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THE BOTTOM LINE
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A tale of two counties

A groundbreaking study shows a growing gap in social services that, if unchecked, threatens the future of Orange County.

By Steve ChurmPublished: December 01, 2012

Here’s what we know about Orange County: We have a world-class climate and more foreign luxury cars in a mile of roadway than most countries import annually. Our reputation far and wide is a community of “milk and money.”
   
Lights, camera, action: Welcome to the golden O.C. – or so the world believes.
   
Frankly, many of us who live here have bought into this persona as we cruise Coast Highway with the top down in December.
   
But there is another slice of our orange that is sour.
   
Right here, according to the Orange County Community Foundation (OCCF), there is widespread want and growing need. This tale of two counties begins with the children; only 55 percent of third-graders read at a proficient level, and 14 percent drop out before graduating from high school. It continues with the working class. A worker earning minimum wage has to work 133 hours a week to afford a one-bedroom apartment. Moreover, one in three O.C. residents lacks access to essential healthcare services.
   
This is not Hollywood’s Botox-infused view of Orange County. Far from it. This is a county with a mounting punch list of issues that, if unchecked, will erode the very foundation that has made this county the envy and aspiration of many.
   
The OCCF is not the first to sound the siren of distress about the county’s vast pool of underserved. It’s just the latest, and it has done so in compelling fashion. Last month, the Foundation issued the results of a six-month study that for the first time pulled together previously reported statistics from scores of public agencies and private organizations about the “other Orange County.” The mission was to shine one high-voltage spotlight on what many inside and out of the county would just as soon be ignored or at least forgotten.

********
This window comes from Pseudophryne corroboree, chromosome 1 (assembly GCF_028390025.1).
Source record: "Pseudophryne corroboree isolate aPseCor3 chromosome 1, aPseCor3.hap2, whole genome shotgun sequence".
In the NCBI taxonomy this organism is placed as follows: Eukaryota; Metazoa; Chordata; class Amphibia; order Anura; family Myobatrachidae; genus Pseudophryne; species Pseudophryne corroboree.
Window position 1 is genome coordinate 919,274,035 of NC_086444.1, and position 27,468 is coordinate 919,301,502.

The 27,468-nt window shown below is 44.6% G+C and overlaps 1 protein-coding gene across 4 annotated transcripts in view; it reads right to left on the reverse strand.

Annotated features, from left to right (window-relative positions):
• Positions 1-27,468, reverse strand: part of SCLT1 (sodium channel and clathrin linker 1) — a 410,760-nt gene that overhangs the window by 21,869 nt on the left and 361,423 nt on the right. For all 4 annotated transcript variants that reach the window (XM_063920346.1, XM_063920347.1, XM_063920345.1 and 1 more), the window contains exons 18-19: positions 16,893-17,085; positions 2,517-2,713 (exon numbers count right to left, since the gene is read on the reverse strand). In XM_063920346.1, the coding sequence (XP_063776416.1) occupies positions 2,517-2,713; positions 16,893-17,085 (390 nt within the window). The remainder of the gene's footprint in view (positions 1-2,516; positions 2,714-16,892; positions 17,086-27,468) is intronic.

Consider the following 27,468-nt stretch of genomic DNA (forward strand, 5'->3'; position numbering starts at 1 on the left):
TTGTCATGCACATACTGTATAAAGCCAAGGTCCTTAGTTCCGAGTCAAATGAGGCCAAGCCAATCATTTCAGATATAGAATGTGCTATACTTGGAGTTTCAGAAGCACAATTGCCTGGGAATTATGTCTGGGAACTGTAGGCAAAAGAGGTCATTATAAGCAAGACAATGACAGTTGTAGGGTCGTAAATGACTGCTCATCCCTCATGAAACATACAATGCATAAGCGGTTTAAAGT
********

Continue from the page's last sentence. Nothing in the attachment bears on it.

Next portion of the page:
“Some of these results were stunning, even to professionals like us who work in the nonprofit field,” Shelly Hoss, president of the OCCF, told OC METRO. “It just takes your breath away.”
   
Peeling back the covers on the three most critical needs – shelter, healthcare and education – this study should be a wake-up call that not all is sunny in our neighborhoods. Orange County may in fact be one of the success stories in America as our nation crawls out of a deep economic hole. Job creation locally is better than most urban centers, and home sales – and prices – are improving. However, there is trouble here in the land of 74-degree weather if we don’t put our collective arms around the growing need pinpointed by the Foundation’s report, prepared in partnership with the global consultant McKinsey & Co.
   
Hoss, United Way’s Max Gardner and OneOC’s Dan McQuaid, among others, are local philanthropic executives rallying dollars and volunteers to supply agencies and groups on the streets, in the shelters and in classrooms with resources to ease suffering and create real change. But they can’t do it alone. It requires those with influence, private and public, to believe that it’s in Orange County’s future interest to acknowledge the reality of a maturing community with critical social needs and then collaborate on ways to deliver tangible solutions.
   
To raise money and, equally important, awareness, the OCCF has launched a new website (ConnectOC.org) that’s loaded with a searchable database of some 600 fully staffed local nonprofits. It’s a start, a good start.
   
It is my holiday wish that we don’t let this effort, and the hard work of so many on behalf of those who have much less, go unreported and unsupported. Give of your time or money or both. Keep Orange County strong.